ITEMS IN AFP WITH MESH TERM:
A Practical Guide to Anaphylaxis - Article
ABSTRACT: Anaphylaxis is a life-threatening reaction with respiratory, cardiovascular, cutaneous, or gastrointestinal manifestations resulting from exposure to an offending agent, usually a food, insect sting, medication, or physical factor. It causes approximately 1,500 deaths in the United States annually. Occasionally, anaphylaxis can be confused with septic or other forms of shock, asthma, airway foreign body, panic attack, or other entities. Urinary and serum histamine levels and plasma tryptase levels drawn after onset of symptoms may assist in diagnosis. Prompt treatment of anaphylaxis is critical, with subcutaneous or intramuscular epinephrine and intravenous fluids remaining the mainstay of management. Adjunctive measures include airway protection, antihistamines, steroids, and beta agonists. Patients taking beta blockers may require additional measures. Patients should be observed for delayed or protracted anaphylaxis and instructed on how to initiate urgent treatment for future episodes.
The Role of Allergens in Asthma - Article
ABSTRACT: The National Asthma Education and Prevention Program Expert Panel guidelines for the management of asthma recommend that patients who require daily asthma medications have allergy testing for perennial indoor allergens and that, when triggers are found, exposure to allergens and pollutants be controlled through avoidance and abatement. For patients whose symptoms are not controlled adequately with these interventions and who are candidates for immunotherapy, the guidelines recommend referral to an allergist. However, the data supporting these recommendations are not consistent. Although there is evidence that simple allergen avoidance measures are ineffective, there is good evidence for the effectiveness of a comprehensive approach based on known sensitization. Thus, allergen avoidance may include removal of pets, use of high-efficiency particulate air filtration and vacuum cleaners, use of allergen-impermeable mattress and pillow covers, cockroach extermination, smoking cessation, and measures to control mold growth in the home. All allergen-specific treatment is dependent on defining sensitization. This can be achieved through serum assays of immunoglobulin E antibodies or skin tests with aeroallergens. Information on sensitization can be used to educate patients about the role of allergens in their symptoms, to provide avoidance advice, or to design immunotherapy.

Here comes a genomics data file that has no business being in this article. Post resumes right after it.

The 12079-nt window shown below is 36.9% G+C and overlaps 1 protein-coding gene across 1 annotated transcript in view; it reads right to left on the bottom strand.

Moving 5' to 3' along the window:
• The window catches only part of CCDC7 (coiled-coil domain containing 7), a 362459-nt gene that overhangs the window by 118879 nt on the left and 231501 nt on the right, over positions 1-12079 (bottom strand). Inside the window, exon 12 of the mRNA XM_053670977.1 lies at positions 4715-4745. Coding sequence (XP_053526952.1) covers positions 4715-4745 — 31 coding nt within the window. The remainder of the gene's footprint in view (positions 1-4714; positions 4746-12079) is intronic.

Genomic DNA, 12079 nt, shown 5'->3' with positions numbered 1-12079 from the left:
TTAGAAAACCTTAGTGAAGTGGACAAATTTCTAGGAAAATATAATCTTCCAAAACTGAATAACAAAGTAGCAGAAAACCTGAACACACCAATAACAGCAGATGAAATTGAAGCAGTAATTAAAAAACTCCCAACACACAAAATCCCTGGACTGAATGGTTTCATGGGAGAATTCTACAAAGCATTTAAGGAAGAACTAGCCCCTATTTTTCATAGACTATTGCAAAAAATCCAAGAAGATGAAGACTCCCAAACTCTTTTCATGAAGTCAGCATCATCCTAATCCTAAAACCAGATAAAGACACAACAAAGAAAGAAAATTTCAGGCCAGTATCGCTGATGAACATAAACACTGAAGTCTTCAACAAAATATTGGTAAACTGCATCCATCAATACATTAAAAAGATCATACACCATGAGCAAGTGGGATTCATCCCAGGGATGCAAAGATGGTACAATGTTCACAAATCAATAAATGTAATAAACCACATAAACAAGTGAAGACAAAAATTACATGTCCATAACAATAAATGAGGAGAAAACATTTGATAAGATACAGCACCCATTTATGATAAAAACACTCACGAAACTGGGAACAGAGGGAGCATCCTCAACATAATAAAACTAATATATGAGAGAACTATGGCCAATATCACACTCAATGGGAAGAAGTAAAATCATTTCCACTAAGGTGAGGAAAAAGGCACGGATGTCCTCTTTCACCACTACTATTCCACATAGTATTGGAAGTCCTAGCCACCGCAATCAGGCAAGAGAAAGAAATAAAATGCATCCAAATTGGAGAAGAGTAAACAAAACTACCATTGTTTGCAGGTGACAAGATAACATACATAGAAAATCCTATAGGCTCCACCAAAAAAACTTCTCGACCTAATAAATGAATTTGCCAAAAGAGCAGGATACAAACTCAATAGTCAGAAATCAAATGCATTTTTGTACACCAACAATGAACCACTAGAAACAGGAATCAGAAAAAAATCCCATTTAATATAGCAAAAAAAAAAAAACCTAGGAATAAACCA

Itchy Plaques on the Abdomen - Photo Quiz
ABSTRACT: Patients with suspected food allergies are commonly seen in clinical practice. Although up to 15 percent of parents believe their children have food allergies, these allergies have been confirmed in only 1 to 3 percent of all Americans. Family physicians must be able to separate true food allergies from food intolerance, food dislikes, and other conditions that mimic food allergy. The most common foods that produce allergic symptoms are milk, eggs, seafood, peanuts, and tree nuts. Although skin testing and in vitro serum immunoglobulin E assays may help in the evaluation of suspected food allergies, they should not be performed unless the clinical history suggests a specific food allergen to which testing can be targeted. Furthermore, these tests do not confirm food allergy. Confirmation requires a positive food challenge or a clear history of an allergic reaction to a food and resolution of symptoms after eliminating that food from the diet. More than 70 percent of children will outgrow milk and egg allergies by early adolescence, whereas peanut allergies usually remain throughout life. The most serious allergic response to food allergy is anaphylaxis. It requires emergency care that should be initiated by the patient or family using an epinephrine autoinjector, which should be carried by anyone with a diagnosed food allergy. These and other recommendations presented in this article are derived from the Guidelines for the Diagnosis and Management of Food Allergy in the United States, published by the National Institute of Allergy and Infectious Diseases.